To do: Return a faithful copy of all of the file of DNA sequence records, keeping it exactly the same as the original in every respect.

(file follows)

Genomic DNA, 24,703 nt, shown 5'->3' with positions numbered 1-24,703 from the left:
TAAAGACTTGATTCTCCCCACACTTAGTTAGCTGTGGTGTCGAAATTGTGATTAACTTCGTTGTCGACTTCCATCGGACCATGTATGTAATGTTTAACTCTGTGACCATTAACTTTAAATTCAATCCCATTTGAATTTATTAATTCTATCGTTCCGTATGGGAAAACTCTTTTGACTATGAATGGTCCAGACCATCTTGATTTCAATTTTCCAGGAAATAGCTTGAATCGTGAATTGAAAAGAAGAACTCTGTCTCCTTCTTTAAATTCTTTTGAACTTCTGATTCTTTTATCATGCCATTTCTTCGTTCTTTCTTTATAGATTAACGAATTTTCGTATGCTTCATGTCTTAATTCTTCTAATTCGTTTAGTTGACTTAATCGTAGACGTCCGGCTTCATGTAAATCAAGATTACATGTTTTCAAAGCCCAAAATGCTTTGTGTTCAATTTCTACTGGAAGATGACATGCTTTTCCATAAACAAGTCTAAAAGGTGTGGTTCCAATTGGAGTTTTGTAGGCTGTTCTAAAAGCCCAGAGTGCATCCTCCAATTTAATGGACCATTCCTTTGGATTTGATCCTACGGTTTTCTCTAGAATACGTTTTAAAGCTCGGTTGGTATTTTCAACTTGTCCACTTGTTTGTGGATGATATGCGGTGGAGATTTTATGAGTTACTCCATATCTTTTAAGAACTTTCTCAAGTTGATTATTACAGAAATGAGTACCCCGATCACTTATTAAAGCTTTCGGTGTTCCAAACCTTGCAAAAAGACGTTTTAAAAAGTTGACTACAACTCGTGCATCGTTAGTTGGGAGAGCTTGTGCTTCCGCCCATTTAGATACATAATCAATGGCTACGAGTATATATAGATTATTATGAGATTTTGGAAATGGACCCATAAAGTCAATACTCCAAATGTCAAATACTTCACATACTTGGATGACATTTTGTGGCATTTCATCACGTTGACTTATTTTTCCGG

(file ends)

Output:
Genomic DNA, 24,703 nt, shown 5'->3' with positions numbered 1-24,703 from the left:
TAAAGACTTGATTCTCCCCACACTTAGTTAGCTGTGGTGTCGAAATTGTGATTAACTTCGTTGTCGACTTCCATCGGACCATGTATGTAATGTTTAACTCTGTGACCATTAACTTTAAATTCAATCCCATTTGAATTTATTAATTCTATCGTTCCGTATGGGAAAACTCTTTTGACTATGAATGGTCCAGACCATCTTGATTTCAATTTTCCAGGAAATAGCTTGAATCGTGAATTGAAAAGAAGAACTCTGTCTCCTTCTTTAAATTCTTTTGAACTTCTGATTCTTTTATCATGCCATTTCTTCGTTCTTTCTTTATAGATTAACGAATTTTCGTATGCTTCATGTCTTAATTCTTCTAATTCGTTTAGTTGACTTAATCGTAGACGTCCGGCTTCATGTAAATCAAGATTACATGTTTTCAAAGCCCAAAATGCTTTGTGTTCAATTTCTACTGGAAGATGACATGCTTTTCCATAAACAAGTCTAAAAGGTGTGGTTCCAATTGGAGTTTTGTAGGCTGTTCTAAAAGCCCAGAGTGCATCCTCCAATTTAATGGACCATTCCTTTGGATTTGATCCTACGGTTTTCTCTAGAATACGTTTTAAAGCTCGGTTGGTATTTTCAACTTGTCCACTTGTTTGTGGATGATATGCGGTGGAGATTTTATGAGTTACTCCATATCTTTTAAGAACTTTCTCAAGTTGATTATTACAGAAATGAGTACCCCGATCACTTATTAAAGCTTTCGGTGTTCCAAACCTTGCAAAAAGACGTTTTAAAAAGTTGACTACAACTCGTGCATCGTTAGTTGGGAGAGCTTGTGCTTCCGCCCATTTAGATACATAATCAATGGCTACGAGTATATATAGATTATTATGAGATTTTGGAAATGGACCCATAAAGTCAATACTCCAAATGTCAAATACTTCACATACTTGGATGACATTTTGTGGCATTTCATCACGTTGACTTATTTTTCCGG